Fracking rumbles and tectonic ripples
Fracking or fracturing is the process of drilling and injecting fluid, usually water, sand and chemicals into the ground at a high pressure in order to fracture shale rocks to release natural gas trapped in it. The released natural gas is thereafter allowed to flow freely to the head of the well. Dillbytes, this week, takes a look as this development as it relates to its cost to the environment and the earth. According to a story captured by David Shukman of the BBC in June 2013, drilling companies suggest trillions of cubic feet of shale gas may be recoverable from underneath parts of northern England through a process known as “fracking”.
The extensive use of fracking in the United States, where it has revolutionised the energy industry, has prompted environmental concerns. The first is that fracking uses huge amounts of water that must be transported to the fracking site, at significant environmental cost. The second is the worry that potentially carcinogenic chemicals used may escape and contaminate groundwater around the fracking site. The industry suggests pollution incidents are the results of bad practice, rather than an inherently risky technique. There are also worries that the fracking can cause small earth tremors. Two small earthquakes of 1.5 and 2.2 magnitude hit the Blackpool area in 2011 following fracking.
“It’s always recognised as a potential hazard of the technique” says Professor Ernie Rutler from the University of Manchester. “But they’re unlikely to be felt by many people and very unlikely to cause any damage.” Finally, environmental campaigners say that fracking is simply distracting energy firms and governments from investing in renewable sources of energy, and encouraging continued reliance on fossil fuels. “Shale gas is not the solution to the United Kingdom’s energy challenges,” said Friends of the Earth energy campaigner, Tony Bosworth. “We need a 21st century energy revolution based on efficiency and renewables, not more fossil fuels that will add to climate change.”
Fracking allows drilling firms to access difficult-to-reach resources of oil and gas. In the United States, it has significantly boosted domestic oil production and driven down gas prices. It is estimated to have offered gas security to the United States and Canada for about 100 years, and has presented an opportunity to generate electricity at half the CO2 emissions of coal. The industry suggests fracking of shale gas could contribute significantly to the United Kingdom’s future energy needs. A report by the energy and climate change committee in April of this year said shale gas in the United Kingdom may help to secure energy supplies, but may not bring down gas prices. Reserves of shale gas have been identified across swathes of the United Kingdom, particularly in the north of England.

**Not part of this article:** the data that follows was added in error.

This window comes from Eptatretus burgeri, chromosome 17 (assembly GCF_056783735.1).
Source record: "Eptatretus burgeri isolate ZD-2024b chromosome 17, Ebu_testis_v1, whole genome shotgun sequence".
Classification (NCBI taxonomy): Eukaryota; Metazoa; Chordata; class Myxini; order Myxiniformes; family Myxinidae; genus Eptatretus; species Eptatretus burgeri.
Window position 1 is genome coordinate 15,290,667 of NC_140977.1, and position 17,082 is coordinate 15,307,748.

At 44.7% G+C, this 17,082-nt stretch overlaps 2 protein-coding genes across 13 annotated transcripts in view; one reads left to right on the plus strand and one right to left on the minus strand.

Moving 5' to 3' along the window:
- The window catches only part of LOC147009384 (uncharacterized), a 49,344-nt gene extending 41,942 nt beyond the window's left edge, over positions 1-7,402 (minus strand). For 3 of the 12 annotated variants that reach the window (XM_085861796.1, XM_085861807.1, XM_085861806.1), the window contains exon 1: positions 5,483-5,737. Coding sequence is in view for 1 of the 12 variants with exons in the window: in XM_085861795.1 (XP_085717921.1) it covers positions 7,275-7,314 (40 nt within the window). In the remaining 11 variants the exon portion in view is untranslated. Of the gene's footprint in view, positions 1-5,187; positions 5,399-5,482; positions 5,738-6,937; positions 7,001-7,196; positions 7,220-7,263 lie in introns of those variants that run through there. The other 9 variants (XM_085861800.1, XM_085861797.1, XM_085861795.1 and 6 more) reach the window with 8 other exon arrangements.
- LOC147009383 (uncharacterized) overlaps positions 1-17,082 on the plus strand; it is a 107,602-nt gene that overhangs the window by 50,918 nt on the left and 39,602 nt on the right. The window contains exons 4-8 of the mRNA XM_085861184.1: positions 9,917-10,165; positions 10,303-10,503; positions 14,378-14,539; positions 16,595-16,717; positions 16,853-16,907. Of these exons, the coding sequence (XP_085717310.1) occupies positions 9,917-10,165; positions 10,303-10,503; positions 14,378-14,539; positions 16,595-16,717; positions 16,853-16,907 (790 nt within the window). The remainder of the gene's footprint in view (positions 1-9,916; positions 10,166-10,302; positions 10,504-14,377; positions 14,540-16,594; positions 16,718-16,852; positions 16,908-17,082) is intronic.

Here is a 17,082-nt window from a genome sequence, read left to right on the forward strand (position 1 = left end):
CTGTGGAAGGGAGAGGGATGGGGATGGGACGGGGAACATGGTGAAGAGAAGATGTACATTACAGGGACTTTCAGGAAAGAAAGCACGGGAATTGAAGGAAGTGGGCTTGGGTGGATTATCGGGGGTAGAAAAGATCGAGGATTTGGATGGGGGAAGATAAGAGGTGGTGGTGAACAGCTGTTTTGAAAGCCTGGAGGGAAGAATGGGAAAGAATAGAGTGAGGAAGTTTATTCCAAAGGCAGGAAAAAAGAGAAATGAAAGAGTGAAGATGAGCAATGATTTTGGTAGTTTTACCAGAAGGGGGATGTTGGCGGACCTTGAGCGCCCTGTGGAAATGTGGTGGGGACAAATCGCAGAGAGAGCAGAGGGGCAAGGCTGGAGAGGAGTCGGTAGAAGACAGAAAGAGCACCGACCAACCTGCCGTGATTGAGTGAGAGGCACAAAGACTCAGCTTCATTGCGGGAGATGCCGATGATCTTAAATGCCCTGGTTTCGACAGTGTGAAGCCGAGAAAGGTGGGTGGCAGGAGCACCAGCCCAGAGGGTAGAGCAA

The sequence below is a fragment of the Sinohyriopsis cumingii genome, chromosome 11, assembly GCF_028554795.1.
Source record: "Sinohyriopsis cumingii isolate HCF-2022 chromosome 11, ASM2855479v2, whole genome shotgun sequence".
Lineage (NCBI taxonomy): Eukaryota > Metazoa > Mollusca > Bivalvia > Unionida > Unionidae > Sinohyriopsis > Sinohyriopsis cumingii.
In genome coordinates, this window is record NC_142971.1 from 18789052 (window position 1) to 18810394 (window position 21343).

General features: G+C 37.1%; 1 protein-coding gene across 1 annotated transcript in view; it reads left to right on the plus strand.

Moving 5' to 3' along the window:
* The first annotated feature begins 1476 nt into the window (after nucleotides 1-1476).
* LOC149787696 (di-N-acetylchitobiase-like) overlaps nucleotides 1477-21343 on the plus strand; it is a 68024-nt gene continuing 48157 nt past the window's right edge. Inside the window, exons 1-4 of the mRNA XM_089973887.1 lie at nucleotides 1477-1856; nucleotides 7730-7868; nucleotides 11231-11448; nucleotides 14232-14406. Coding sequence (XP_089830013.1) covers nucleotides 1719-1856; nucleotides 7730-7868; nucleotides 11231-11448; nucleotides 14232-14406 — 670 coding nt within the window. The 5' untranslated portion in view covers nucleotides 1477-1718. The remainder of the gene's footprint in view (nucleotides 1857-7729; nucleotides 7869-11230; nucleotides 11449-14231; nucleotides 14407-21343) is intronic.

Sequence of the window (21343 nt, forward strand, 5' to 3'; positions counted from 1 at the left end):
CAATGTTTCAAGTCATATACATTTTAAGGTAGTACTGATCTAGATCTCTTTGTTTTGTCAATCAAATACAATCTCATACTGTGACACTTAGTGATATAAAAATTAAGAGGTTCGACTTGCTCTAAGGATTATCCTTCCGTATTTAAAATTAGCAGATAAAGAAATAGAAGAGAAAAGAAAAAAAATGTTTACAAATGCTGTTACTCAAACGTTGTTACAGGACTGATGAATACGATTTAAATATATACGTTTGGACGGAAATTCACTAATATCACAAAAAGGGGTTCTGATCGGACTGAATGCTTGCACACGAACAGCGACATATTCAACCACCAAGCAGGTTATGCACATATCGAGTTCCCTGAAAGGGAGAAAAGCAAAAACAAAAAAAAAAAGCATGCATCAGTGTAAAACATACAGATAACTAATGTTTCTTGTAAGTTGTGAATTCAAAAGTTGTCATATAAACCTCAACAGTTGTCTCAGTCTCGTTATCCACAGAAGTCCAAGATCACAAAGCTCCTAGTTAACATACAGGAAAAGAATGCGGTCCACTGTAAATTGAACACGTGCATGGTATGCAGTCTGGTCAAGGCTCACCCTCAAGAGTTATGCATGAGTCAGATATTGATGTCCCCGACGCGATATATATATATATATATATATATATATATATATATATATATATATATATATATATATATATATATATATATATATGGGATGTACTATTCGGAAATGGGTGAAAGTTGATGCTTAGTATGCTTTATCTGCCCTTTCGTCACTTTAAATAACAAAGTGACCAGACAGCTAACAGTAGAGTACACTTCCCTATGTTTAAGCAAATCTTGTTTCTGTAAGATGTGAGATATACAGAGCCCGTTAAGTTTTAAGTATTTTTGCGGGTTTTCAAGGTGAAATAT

However, no fracking is currently taking place and drilling firms must apply for a fracking license if they wish to do so in the future.Another story captured by Alex Nussbaum of Bloomberg in April 2014 reports that oilfields are spinning off thousands of tons of low-level radioactive trash as the United States drilling boom leads to a surge in illegal dumping and states debate how much landfills they can safely take. State regulators are caught between environmental and public health groups demanding more regulation and the industry, which says it’s already taking proper precautions. As scientists debate the impact of small amounts of radiation on cancer risks, the United States Environmental Protection Agency, says there’s not enough evidence to say what level is safe.
“We have many more wells, producing at an accelerating rate and for each of them, there’s a higher volume of waste”, said Avner Vengosh, a professor of geochemistry at Duke University in Durham, North Carolina, who’s studied the issue. Without proper handling, “We are actually building a legacy of radioactivity in hundreds of points where people have had leaks or spills around the country.”
The waste is a by-product of the drilling renaissance that has brought the United States oil and natural gas production to its highest levels in three decades while also unlocking naturally occurring radium from rock formations far underground. It’s the latest environmental challenge for an industry that has pushed the United States closer to energy independence while facing questions about the effects on water supplies, air pollution and even, a surge in earthquakes.
“There are all kinds of regulations about how to deal with waste and how to transport waste and we follow them all” said Andrew Paterson, a vice president of the Marcellus Shale Coalition, a trade group that represents companies active in Pennsylvania drilling including Noble Energy Inc. “it’s very safe and the levels we are talking about are really low-level. The issue is shale rock, the dense formations found to hold immense reserves of gas and oil. Shale often contains higher levels of radium, a chemical element used in industrial X-ray diagnostics and cancer treatments than traditional oil fields, Vengosh said.
The recent Earthquake of magnitude 5.6 that ravaged Oklahoma and was felt in distances like Texas, Kansas, Missouri and Nebraska on the August 3, 2016 has been attributed in some ways to shale fracturing. Fracking out petrodollars is good business but the associated environmental rumbles and tectonic ripples in earthquake prone areas transforms it to bad business!
. Kayode Adeoye is an energy expert
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